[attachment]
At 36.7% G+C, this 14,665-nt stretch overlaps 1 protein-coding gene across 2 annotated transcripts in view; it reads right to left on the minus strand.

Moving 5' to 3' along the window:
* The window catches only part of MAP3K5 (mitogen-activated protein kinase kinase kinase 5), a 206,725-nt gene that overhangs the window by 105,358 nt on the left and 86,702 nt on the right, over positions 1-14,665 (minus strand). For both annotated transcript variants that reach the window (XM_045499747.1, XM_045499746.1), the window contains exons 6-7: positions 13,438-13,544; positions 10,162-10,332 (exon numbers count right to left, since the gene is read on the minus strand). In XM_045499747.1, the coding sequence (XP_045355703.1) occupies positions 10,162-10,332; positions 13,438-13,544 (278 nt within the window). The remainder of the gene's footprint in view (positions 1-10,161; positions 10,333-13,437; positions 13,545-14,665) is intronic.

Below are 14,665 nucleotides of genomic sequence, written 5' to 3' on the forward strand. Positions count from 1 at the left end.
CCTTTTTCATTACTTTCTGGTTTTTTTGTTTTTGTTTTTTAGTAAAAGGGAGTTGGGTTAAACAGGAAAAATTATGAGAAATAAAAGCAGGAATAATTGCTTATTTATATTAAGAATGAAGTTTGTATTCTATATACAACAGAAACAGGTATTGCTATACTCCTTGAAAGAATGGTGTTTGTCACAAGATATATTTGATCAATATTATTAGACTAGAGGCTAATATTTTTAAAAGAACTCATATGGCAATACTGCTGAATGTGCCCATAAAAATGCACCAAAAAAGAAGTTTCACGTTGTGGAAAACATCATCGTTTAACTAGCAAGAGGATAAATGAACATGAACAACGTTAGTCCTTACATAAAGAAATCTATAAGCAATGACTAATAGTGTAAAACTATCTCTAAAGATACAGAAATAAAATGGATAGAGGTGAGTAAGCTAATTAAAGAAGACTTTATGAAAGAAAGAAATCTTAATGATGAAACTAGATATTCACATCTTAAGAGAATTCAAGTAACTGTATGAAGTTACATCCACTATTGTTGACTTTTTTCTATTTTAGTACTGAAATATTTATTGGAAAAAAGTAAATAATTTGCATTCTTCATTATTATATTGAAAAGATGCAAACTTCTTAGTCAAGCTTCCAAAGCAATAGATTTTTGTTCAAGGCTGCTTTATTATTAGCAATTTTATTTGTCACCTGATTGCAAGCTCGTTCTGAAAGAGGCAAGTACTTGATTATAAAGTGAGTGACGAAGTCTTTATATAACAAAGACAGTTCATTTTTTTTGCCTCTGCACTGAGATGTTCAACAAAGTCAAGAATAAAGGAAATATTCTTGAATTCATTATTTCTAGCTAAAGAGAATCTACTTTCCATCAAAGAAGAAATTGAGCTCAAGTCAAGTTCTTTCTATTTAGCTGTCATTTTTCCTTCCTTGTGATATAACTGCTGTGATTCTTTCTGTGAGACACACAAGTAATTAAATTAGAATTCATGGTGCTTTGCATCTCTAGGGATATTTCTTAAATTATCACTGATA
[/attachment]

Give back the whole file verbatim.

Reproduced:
At 36.7% G+C, this 14,665-nt stretch overlaps 1 protein-coding gene across 2 annotated transcripts in view; it reads right to left on the minus strand.

Moving 5' to 3' along the window:
* The window catches only part of MAP3K5 (mitogen-activated protein kinase kinase kinase 5), a 206,725-nt gene that overhangs the window by 105,358 nt on the left and 86,702 nt on the right, over positions 1-14,665 (minus strand). For both annotated transcript variants that reach the window (XM_045499747.1, XM_045499746.1), the window contains exons 6-7: positions 13,438-13,544; positions 10,162-10,332 (exon numbers count right to left, since the gene is read on the minus strand). In XM_045499747.1, the coding sequence (XP_045355703.1) occupies positions 10,162-10,332; positions 13,438-13,544 (278 nt within the window). The remainder of the gene's footprint in view (positions 1-10,161; positions 10,333-13,437; positions 13,545-14,665) is intronic.

Below are 14,665 nucleotides of genomic sequence, written 5' to 3' on the forward strand. Positions count from 1 at the left end.
CCTTTTTCATTACTTTCTGGTTTTTTTGTTTTTGTTTTTTAGTAAAAGGGAGTTGGGTTAAACAGGAAAAATTATGAGAAATAAAAGCAGGAATAATTGCTTATTTATATTAAGAATGAAGTTTGTATTCTATATACAACAGAAACAGGTATTGCTATACTCCTTGAAAGAATGGTGTTTGTCACAAGATATATTTGATCAATATTATTAGACTAGAGGCTAATATTTTTAAAAGAACTCATATGGCAATACTGCTGAATGTGCCCATAAAAATGCACCAAAAAAGAAGTTTCACGTTGTGGAAAACATCATCGTTTAACTAGCAAGAGGATAAATGAACATGAACAACGTTAGTCCTTACATAAAGAAATCTATAAGCAATGACTAATAGTGTAAAACTATCTCTAAAGATACAGAAATAAAATGGATAGAGGTGAGTAAGCTAATTAAAGAAGACTTTATGAAAGAAAGAAATCTTAATGATGAAACTAGATATTCACATCTTAAGAGAATTCAAGTAACTGTATGAAGTTACATCCACTATTGTTGACTTTTTTCTATTTTAGTACTGAAATATTTATTGGAAAAAAGTAAATAATTTGCATTCTTCATTATTATATTGAAAAGATGCAAACTTCTTAGTCAAGCTTCCAAAGCAATAGATTTTTGTTCAAGGCTGCTTTATTATTAGCAATTTTATTTGTCACCTGATTGCAAGCTCGTTCTGAAAGAGGCAAGTACTTGATTATAAAGTGAGTGACGAAGTCTTTATATAACAAAGACAGTTCATTTTTTTTGCCTCTGCACTGAGATGTTCAACAAAGTCAAGAATAAAGGAAATATTCTTGAATTCATTATTTCTAGCTAAAGAGAATCTACTTTCCATCAAAGAAGAAATTGAGCTCAAGTCAAGTTCTTTCTATTTAGCTGTCATTTTTCCTTCCTTGTGATATAACTGCTGTGATTCTTTCTGTGAGACACACAAGTAATTAAATTAGAATTCATGGTGCTTTGCATCTCTAGGGATATTTCTTAAATTATCACTGATA